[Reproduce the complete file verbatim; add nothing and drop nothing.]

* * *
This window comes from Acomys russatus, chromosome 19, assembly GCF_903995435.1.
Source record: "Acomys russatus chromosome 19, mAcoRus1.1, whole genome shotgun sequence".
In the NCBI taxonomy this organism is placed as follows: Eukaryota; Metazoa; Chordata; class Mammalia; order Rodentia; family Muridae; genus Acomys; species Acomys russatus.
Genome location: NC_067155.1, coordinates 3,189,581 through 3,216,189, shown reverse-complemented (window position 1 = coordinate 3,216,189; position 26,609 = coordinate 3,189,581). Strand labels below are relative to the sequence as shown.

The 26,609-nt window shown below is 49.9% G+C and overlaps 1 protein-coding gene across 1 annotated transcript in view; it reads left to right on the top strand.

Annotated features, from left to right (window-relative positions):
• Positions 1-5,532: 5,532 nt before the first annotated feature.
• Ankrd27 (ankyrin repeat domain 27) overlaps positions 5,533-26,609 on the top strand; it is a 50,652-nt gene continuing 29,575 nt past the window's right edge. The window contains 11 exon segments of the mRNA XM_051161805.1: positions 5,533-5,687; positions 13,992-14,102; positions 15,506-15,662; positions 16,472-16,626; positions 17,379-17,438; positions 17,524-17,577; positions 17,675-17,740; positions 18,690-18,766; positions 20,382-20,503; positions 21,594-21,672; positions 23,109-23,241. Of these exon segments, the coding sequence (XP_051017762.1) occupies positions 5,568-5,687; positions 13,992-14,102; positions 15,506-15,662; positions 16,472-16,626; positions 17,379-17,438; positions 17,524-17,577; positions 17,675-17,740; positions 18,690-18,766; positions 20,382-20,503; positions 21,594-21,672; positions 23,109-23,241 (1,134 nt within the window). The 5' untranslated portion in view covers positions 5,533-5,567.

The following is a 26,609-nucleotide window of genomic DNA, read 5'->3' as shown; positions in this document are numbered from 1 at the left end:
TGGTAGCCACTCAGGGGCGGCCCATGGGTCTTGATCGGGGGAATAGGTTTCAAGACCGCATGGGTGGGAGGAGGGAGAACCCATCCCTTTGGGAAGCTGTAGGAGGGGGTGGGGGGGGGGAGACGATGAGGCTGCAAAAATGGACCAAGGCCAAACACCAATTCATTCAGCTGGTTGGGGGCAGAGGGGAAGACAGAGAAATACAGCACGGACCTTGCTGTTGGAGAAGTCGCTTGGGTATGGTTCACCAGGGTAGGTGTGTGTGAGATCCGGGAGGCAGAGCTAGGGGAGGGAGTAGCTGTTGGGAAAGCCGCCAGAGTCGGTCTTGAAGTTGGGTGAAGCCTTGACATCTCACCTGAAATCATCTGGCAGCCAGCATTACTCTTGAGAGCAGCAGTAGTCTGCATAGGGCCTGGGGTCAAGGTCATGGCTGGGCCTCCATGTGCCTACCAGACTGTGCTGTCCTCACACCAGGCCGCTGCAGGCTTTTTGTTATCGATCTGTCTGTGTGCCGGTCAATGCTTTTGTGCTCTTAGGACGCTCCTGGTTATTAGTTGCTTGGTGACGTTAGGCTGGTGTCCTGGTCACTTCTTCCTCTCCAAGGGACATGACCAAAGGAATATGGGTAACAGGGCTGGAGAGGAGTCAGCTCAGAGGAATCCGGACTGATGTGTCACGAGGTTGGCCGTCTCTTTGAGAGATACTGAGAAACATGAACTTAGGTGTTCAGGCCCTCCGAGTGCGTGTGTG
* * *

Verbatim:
This window comes from Acomys russatus, chromosome 19, assembly GCF_903995435.1.
Source record: "Acomys russatus chromosome 19, mAcoRus1.1, whole genome shotgun sequence".
In the NCBI taxonomy this organism is placed as follows: Eukaryota; Metazoa; Chordata; class Mammalia; order Rodentia; family Muridae; genus Acomys; species Acomys russatus.
Genome location: NC_067155.1, coordinates 3,189,581 through 3,216,189, shown reverse-complemented (window position 1 = coordinate 3,216,189; position 26,609 = coordinate 3,189,581). Strand labels below are relative to the sequence as shown.

The 26,609-nt window shown below is 49.9% G+C and overlaps 1 protein-coding gene across 1 annotated transcript in view; it reads left to right on the top strand.

Annotated features, from left to right (window-relative positions):
• Positions 1-5,532: 5,532 nt before the first annotated feature.
• Ankrd27 (ankyrin repeat domain 27) overlaps positions 5,533-26,609 on the top strand; it is a 50,652-nt gene continuing 29,575 nt past the window's right edge. The window contains 11 exon segments of the mRNA XM_051161805.1: positions 5,533-5,687; positions 13,992-14,102; positions 15,506-15,662; positions 16,472-16,626; positions 17,379-17,438; positions 17,524-17,577; positions 17,675-17,740; positions 18,690-18,766; positions 20,382-20,503; positions 21,594-21,672; positions 23,109-23,241. Of these exon segments, the coding sequence (XP_051017762.1) occupies positions 5,568-5,687; positions 13,992-14,102; positions 15,506-15,662; positions 16,472-16,626; positions 17,379-17,438; positions 17,524-17,577; positions 17,675-17,740; positions 18,690-18,766; positions 20,382-20,503; positions 21,594-21,672; positions 23,109-23,241 (1,134 nt within the window). The 5' untranslated portion in view covers positions 5,533-5,567.

The following is a 26,609-nucleotide window of genomic DNA, read 5'->3' as shown; positions in this document are numbered from 1 at the left end:
TGGTAGCCACTCAGGGGCGGCCCATGGGTCTTGATCGGGGGAATAGGTTTCAAGACCGCATGGGTGGGAGGAGGGAGAACCCATCCCTTTGGGAAGCTGTAGGAGGGGGTGGGGGGGGGGAGACGATGAGGCTGCAAAAATGGACCAAGGCCAAACACCAATTCATTCAGCTGGTTGGGGGCAGAGGGGAAGACAGAGAAATACAGCACGGACCTTGCTGTTGGAGAAGTCGCTTGGGTATGGTTCACCAGGGTAGGTGTGTGTGAGATCCGGGAGGCAGAGCTAGGGGAGGGAGTAGCTGTTGGGAAAGCCGCCAGAGTCGGTCTTGAAGTTGGGTGAAGCCTTGACATCTCACCTGAAATCATCTGGCAGCCAGCATTACTCTTGAGAGCAGCAGTAGTCTGCATAGGGCCTGGGGTCAAGGTCATGGCTGGGCCTCCATGTGCCTACCAGACTGTGCTGTCCTCACACCAGGCCGCTGCAGGCTTTTTGTTATCGATCTGTCTGTGTGCCGGTCAATGCTTTTGTGCTCTTAGGACGCTCCTGGTTATTAGTTGCTTGGTGACGTTAGGCTGGTGTCCTGGTCACTTCTTCCTCTCCAAGGGACATGACCAAAGGAATATGGGTAACAGGGCTGGAGAGGAGTCAGCTCAGAGGAATCCGGACTGATGTGTCACGAGGTTGGCCGTCTCTTTGAGAGATACTGAGAAACATGAACTTAGGTGTTCAGGCCCTCCGAGTGCGTGTGTG